Ofcom has today published a statement setting out how they will licence small-scale DAB following the consideration of responses to their small-scale licencing consultation. Read the document in full here.
Small-scale DAB is an innovative technology which provides a low-cost route to digital broadcasting for local commercial, community and specialist music stations, which will bring listeners up and down the country an even wider choice of new digital radio stations.
Kevin Bakhurst, Ofcom's Content Group Director, said:
“Small-scale DAB is making it cheaper and easier for local stations to get on the digital airwaves, which will give more choice to listeners up and down the country.
Ofcom will advertise licences for small-scale DAB in eight batches - or ‘Rounds’ - starting with Round One comprised of 25 local areas across the UK, including five where trials are already underway, Cambridge, Glasgow, Birmingham, Bristol and Norwich. The second round will be for North West England and North East Wales.
Ofcom anticipate each Round will take 9 months from advertising to awarding the licences and that they will advertise batches every 6 months.
Community radio applications will open for each local area at the same time as the publication of multiplex licence advertisements.
In light of responses to the consultation, notably in regards to there being a large number of older DAB devices in the market which are not DAB+ enabled, Ofcom have decided not to mandate that all small-scale services be broadcast in DAB+.
Ofcom will keep the uptake of small-scale radio multiplex licences under review and will then consider whether to advertise additional local radio multiplexes, where there is demand.
For all small-scale multiplex licences advertised, a 40% limit on population of a local multiplex that can be covered by an overlapping small-scale multiplex or by multiplexes with the same licensee, will be applied.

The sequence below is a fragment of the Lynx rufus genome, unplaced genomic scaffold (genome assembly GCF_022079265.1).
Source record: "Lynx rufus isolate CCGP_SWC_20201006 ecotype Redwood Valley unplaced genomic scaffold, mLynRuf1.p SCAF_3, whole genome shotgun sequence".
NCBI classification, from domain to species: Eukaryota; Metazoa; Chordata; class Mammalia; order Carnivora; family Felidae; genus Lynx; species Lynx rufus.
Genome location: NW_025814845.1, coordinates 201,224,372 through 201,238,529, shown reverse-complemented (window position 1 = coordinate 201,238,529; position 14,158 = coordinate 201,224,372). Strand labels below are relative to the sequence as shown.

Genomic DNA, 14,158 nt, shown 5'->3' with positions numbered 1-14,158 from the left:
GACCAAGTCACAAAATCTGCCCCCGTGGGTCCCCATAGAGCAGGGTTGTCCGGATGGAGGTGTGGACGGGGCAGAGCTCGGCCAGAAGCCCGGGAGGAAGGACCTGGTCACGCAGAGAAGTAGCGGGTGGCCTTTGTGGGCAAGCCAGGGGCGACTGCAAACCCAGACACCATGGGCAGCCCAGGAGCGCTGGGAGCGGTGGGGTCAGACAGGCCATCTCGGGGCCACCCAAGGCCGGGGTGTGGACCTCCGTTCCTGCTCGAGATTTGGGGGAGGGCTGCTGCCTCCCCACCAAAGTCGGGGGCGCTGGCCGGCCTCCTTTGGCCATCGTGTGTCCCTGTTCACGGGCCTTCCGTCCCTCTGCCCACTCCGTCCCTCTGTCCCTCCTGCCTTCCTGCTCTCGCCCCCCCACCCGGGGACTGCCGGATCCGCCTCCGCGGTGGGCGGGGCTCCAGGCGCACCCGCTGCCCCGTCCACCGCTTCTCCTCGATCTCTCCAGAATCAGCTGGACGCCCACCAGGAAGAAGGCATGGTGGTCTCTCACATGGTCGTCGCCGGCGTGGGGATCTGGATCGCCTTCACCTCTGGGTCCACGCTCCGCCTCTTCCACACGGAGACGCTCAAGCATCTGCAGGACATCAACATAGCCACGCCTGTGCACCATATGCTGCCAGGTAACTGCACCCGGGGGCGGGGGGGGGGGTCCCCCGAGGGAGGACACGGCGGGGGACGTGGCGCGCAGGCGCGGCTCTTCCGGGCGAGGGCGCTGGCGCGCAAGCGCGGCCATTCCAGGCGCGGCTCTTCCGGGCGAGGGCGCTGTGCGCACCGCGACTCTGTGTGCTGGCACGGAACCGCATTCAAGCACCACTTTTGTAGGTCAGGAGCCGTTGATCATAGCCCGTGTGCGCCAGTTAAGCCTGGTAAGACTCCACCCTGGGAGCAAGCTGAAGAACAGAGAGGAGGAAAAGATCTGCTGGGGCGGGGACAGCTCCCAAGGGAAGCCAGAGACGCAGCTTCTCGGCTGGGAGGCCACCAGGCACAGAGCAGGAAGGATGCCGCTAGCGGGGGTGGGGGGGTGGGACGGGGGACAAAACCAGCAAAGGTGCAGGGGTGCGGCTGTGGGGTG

Successful trials of small-scale DAB to test the technology and prove its ability to allow existing small stations – as well as new services – to broadcast cost-effectively on digital radio, have been running since 2015. Among the stations who have taken part in the trial are:
- Skylab Radio, a music-driven radio station playing chillout, lounge, ambient, downtempo and soft house music.
Station owner, Paul Teague credits small-scale DAB with an overall growth in listeners. Being part of the trial has also supported the introduction of specialist late night programming on Skylab. Paul said: “We are a small operation, and our music is specialist and largely away from the mainstream. Inclusion on the Portsmouth multiplex was a good decision as far as we were concerned, we noticed that listenership and overall interest in Skylab increased.”
- Strawberry Radio, named after 10cc’s recording studio in Stockport. It plays hits from the last five decades, as well as new music and showcasing local talent.
The owner, Paul Taylor believes that a permanent home on small-scale DAB will allow him to take the station further and continue to offer a local radio service for Stockport. Paul said: “Small-scale DAB has enabled Strawberry Radio to take the business to the next level, from online to an ‘actual’ radio station. We can reach a wider audience to promote not only our on-air offering, but also our theatre shows and outdoor events schedule, including the Strawberry Music Festival.”
- Cosoro Radio, an Afrobeat station based in Manchester. It can be accessed via small-scale DAB in Manchester, Glasgow, Norwich & Portsmouth.
Founder Femi Bankole believes that being on small-scale DAB has grown listener numbers and brought more people to the Afrobeat genre. Femi said: “Small-scale DAB has provided a richer and scalable platform for Cosoro Radio to extend its reach and introduce the genre to its new listeners, especially the young generation.”
- Solar Radio, a specialist soul music station broadcasting soul, jazz and blues. It has been part of small-scale DAB trials since the outset.
Managing Director Clive Richardson highlights the importance of small-scale DAB’s easy availability, which means allows Solar’s listeners can listen to the station in cars, workplaces and homes. Clive said: “Our listeners have expressed on social media their pleasure at the ease of access and portability that small-scale DAB brings to their enjoyment of Solar Radio. We look forward to being part of the on-going development of this platform.”